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By Eadie Chen
BEIJING, Jan 8 (Reuters) - China will become increasingly reliant on imports for its growing oil demand as domestic production sees no big breakthrough in the years ahead, a report by the Ministry of Land and Resources said.
The prospect may fan expectation that the world’s second largest oil-using country will once again stoke up global oil prices.
After a heavier than anticipated impact from the global crisis, China’s economy has suffered an abrupt slowdown. This has choked its once insatiable appetite for oil while comparatively high domestic fuel prices have forced drivers off the road.
The ministry forecast that by 2020 China will consume 500 million tonnes of oil a year (10 million barrels per day), 43 percent more than the 350 million tonnes it used in 2007 — but still less than half current U.S. consumption.
But China’s own oil output is expected to increase by only 5 percent between 2010 and 2015, rising from 190 million tonnes (3.8 million barrels per day) to 200 million tonnes in 2015.
That implies growth will stagnate in 2009 and 2010 after crude oil output estimated at 189 million tonnes in 2008.
So Beijing will have to rely on imports for 60 percent of its oil demand by 2020, up from 50 percent now. China is building up strategic oil reserves but even that will not solve the supply problem.
“We don’t have an adequate ability to build up strategic reserves of resources and would would be in a difficult situation in case of a sudden supply cut or other major emergency. This poses a lot of challenges,” the ministry said.
China’s energy demand has more than doubled during the past decade. It will consume about 41 percent of global coal consumption and 17 percent of global energy supply by 2050, according to a study published in Pacific Focus in November.
“The economic prosperity of China partnered by its rising energy demands will affect global energy sectors, commodity stock exchange market, energy trading strategies and environmental policies,” the report’s co-author Zhang Jian said at the time.
Crude oil CLc1 has lost more than two thirds from its $147 peak hit in July and was trading just below $43 a barrel on Thursday.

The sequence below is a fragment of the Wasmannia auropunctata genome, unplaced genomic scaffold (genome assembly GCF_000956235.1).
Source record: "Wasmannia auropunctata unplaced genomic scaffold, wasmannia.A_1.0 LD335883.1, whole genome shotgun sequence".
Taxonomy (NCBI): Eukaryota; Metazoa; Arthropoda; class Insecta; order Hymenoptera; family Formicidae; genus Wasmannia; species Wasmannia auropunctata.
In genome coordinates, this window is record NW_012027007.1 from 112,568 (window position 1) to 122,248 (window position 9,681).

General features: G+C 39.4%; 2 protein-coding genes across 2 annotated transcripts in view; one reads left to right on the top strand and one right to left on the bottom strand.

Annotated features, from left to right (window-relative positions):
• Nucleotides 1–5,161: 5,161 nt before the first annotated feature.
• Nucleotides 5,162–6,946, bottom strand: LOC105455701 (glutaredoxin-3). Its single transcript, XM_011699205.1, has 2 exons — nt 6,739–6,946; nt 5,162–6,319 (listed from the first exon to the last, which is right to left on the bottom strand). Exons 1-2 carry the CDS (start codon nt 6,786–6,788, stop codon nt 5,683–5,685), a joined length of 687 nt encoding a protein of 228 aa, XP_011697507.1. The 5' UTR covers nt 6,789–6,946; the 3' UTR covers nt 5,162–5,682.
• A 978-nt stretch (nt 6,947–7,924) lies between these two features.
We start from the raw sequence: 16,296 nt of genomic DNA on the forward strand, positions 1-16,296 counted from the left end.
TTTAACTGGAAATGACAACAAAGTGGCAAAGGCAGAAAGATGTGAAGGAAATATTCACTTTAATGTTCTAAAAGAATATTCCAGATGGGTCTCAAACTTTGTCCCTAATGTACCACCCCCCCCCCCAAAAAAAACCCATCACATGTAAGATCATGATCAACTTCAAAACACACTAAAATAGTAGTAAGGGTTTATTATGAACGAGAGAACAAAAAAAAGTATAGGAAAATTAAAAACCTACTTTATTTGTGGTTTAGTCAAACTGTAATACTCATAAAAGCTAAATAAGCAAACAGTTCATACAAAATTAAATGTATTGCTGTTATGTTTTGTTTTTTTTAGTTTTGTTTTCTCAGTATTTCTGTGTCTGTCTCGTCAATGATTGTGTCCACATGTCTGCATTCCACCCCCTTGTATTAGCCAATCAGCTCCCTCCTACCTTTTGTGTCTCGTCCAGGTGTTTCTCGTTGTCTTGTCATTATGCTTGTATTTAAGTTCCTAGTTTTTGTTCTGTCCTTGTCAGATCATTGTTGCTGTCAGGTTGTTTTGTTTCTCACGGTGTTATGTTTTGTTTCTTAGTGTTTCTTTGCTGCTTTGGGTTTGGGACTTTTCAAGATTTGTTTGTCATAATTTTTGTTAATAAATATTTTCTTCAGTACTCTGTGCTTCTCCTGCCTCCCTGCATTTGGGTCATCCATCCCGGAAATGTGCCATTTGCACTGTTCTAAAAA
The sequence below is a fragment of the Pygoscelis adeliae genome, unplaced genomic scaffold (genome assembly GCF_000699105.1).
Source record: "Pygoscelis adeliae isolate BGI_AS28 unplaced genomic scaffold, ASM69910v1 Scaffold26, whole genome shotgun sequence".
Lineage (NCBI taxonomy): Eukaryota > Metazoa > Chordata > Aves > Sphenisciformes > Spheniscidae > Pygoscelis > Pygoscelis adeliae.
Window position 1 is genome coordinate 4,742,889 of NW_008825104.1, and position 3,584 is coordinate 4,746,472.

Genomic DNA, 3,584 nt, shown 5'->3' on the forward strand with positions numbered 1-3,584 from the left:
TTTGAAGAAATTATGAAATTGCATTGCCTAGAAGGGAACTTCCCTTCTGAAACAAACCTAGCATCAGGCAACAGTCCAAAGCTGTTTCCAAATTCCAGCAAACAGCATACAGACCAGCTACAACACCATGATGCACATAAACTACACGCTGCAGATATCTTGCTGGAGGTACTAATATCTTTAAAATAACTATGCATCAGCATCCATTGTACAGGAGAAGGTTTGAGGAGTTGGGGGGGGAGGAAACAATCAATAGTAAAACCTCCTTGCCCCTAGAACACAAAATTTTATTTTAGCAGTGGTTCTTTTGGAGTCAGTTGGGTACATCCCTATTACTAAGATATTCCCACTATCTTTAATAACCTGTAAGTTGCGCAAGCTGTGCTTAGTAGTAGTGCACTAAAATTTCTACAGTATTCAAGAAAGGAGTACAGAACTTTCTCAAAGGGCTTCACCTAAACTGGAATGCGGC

The International Energy Agency has said that emerging markets such as China and India could make up for declining oil demand from developed countries and may be a cause of demand growth in 2009.
China is on track to register its first single digit annual economic growth in 2008 after five years of double digit expansion. The world’s fourth-largest economy is expected to grow by less than 8 percent in 2009, a bottom line Beijing has been striving to safeguard.
While oil output barely edges ahead, gas production is expected to balloon to 110 billion cubic metres (bcm) in 2010 and 160 bcm by 2015, double the 79 bcm produced in 2008. Gas produced from coal-bed methane projects will also jump from 4.3 bcm in 2007 to 10 bcm in 2015, the ministry said.
Use of China’s most abundant but dirtiest fuel, coal, will also keep growing, although at a slower rate than in recent years.
Production will hit 2.9 billion tonnes per year by 2010, up 26 percent from 2007, and rise to 3.3 billion tonnes by 2015. Consumption will exceed 3.5 billion tonnes by 2020, the ministry said.
China also plans to ramp up its efforts to find more oil and gas fields to boost its own oil production to help meet demand.
“We will try to make major discoveries of oil and gas in new areas, at new depths and in key offshore zones, which will set a direction for follow-up exploration,” the ministry said.
Reporting by Eadie Chen, Editing by Jacqueline Wong and Jonathan Hopfner firstname.lastname@example.org; +8610 6627 1268; Reuters Messaging: email@example.com